As we haul bags into a stuffy taxi to make our way to the airport, he leans over toward my frowning face with a smile and says, “You know, I think maybe going on vacation isn’t good for you. It’s too hard for you to go back.” He is right. As I mentally prepare myself for the “going back” it is always hard. I sip my last Decaf-Venti-Iced-Nonfat-Vanilla Latte (say that fast!) that I ordered in English, and I think over my life.
I have always known that I would leave, and move overseas. I knew the first time, the time when we filled the big, yellow bags to the brim and smiled in front of them. We were full of energy and excitement as we said goodbye to our family, our friends, and the life we knew. We were off to begin an adventure, the excitement of new things, and the allure of the unknown.
The difference is that now, six years later, I know what I am choosing to come back to. I know how the dog yelps non-stop day after day after day, crowding out my sleep, and wearing me down like Chinese water torture. I know the feeling of sweat dripping constantly down that spot where cleavage would be—if I had cleavage. I know that sinking feeling when the electricity goes off again, and it is anybody’s guess as to when it might come back on. I know the smell of the garbage piles on the side of the road, the ickiness of full sewers, and the constant noise of a city too packed onto its tiny island frame.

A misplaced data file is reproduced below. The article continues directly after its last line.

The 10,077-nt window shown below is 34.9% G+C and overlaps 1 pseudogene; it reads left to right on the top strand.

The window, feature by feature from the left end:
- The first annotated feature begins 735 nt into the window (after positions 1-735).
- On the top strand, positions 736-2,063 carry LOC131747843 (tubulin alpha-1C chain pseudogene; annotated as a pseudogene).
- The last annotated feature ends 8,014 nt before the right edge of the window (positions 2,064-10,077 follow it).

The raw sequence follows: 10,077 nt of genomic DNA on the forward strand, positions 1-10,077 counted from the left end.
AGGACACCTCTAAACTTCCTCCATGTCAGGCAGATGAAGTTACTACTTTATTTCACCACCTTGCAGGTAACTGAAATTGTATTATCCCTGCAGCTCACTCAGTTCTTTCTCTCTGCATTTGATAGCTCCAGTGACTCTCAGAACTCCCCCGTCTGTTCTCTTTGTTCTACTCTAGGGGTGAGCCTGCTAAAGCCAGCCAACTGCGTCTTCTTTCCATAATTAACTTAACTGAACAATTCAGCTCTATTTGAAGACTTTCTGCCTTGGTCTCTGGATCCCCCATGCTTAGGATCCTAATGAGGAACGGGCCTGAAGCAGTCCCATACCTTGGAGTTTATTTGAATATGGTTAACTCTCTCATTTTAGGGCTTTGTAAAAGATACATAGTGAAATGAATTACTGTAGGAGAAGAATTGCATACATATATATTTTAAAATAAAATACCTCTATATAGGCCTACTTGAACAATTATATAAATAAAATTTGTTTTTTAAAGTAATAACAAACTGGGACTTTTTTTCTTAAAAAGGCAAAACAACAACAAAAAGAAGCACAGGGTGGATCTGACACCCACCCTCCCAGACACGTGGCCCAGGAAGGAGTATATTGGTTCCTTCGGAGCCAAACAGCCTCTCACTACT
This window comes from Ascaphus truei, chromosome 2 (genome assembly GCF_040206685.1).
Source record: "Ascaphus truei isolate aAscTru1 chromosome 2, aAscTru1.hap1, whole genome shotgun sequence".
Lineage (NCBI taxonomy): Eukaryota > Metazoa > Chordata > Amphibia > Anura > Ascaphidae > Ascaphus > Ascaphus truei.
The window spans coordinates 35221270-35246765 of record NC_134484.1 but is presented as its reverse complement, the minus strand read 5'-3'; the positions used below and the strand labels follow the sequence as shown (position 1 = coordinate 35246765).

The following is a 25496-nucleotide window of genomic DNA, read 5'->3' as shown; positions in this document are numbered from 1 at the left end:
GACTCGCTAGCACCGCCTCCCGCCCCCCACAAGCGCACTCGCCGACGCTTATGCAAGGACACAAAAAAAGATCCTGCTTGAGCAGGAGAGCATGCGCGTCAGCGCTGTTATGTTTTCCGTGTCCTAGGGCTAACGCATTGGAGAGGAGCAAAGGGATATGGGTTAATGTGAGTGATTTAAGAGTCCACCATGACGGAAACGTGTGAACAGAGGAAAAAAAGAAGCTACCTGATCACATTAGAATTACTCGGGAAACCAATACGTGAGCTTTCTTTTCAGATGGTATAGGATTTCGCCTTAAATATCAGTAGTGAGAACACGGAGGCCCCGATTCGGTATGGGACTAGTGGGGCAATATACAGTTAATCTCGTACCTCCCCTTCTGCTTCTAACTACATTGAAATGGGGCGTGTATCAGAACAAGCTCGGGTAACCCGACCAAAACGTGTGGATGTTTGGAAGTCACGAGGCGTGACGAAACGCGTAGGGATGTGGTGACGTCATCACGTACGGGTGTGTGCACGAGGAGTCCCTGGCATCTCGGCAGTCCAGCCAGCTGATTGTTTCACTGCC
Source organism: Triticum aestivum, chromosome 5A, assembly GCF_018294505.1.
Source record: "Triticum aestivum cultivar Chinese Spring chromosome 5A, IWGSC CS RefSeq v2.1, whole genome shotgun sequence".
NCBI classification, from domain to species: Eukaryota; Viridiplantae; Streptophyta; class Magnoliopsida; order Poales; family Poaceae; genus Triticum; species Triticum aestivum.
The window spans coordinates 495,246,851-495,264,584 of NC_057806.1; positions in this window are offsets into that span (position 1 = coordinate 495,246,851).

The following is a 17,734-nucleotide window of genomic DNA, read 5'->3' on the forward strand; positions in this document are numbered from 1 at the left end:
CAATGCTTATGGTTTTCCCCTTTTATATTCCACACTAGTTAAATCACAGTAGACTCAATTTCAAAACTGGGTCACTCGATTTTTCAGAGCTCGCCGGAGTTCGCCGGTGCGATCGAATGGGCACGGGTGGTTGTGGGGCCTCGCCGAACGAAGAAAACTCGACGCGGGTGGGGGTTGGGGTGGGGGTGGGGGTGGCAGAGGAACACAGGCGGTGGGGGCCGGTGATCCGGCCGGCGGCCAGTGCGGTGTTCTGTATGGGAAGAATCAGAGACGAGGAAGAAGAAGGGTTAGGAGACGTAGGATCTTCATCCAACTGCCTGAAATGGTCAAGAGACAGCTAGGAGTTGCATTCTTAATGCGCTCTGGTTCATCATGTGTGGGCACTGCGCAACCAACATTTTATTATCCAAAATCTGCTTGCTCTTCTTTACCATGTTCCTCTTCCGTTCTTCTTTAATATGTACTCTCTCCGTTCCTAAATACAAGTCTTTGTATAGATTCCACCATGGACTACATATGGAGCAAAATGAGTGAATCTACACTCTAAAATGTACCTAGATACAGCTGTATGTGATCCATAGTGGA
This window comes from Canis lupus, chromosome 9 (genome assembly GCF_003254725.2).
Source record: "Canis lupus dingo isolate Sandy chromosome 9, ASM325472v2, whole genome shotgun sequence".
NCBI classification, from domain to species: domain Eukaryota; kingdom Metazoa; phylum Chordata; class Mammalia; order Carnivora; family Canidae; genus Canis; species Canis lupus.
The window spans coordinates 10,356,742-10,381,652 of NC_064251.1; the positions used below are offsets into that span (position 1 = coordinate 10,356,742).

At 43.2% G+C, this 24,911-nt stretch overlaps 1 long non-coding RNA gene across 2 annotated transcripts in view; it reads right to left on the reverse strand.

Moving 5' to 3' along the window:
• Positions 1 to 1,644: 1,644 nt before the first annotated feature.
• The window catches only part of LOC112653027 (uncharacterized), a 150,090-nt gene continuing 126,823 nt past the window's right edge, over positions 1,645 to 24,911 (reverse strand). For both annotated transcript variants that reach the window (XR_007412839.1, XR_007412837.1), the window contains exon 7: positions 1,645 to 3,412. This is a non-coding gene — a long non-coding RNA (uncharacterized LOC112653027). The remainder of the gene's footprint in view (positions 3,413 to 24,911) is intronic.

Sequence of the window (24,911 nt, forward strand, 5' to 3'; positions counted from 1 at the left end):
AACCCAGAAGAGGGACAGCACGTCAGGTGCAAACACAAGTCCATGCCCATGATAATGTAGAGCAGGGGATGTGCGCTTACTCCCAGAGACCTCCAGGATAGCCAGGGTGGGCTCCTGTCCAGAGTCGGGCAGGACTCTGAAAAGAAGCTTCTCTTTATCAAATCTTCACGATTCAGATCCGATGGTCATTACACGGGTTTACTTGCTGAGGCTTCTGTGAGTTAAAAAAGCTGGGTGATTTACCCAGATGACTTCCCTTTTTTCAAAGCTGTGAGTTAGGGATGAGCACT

Yes, I know there will be those moments when I dream of pulling a Wonderwoman dive out of the taxi to crawl back under the fresh white duvet cover—with the remote—to watch Cake Boss until I fall asleep.
Then I remember the why. This life is short, and I want to live it surrendered, not comfortable. Jennie Allen, in her book Anything, says, “If we believe that this life is temporary, that belief alone changes how we live it.” I want this temporary life to be one that I cannot live on my own, one in which I need His strength for each and every day. Living in this way brings joy deep down in my soul. My sweet Jesus gave it all for me on the cross. He loves me so intensely, and He has given to me the chance to offer back to Him a life of sacrifice.
The truth is, my life (the messy one where I have to rely on Him to get me through) is more beautiful than any sea view, any candlelit dinner, or any afternoon spent journaling at Starbucks. The messy life I have, the one HE chose for me, is far more beautiful than any comfortable, relaxing moment I can imagine, because HE is in it.
Yes, now—knowing exactly what I am in for—I choose it all again.
Question to consider: What does it look like to “choose here” in your corner of the world?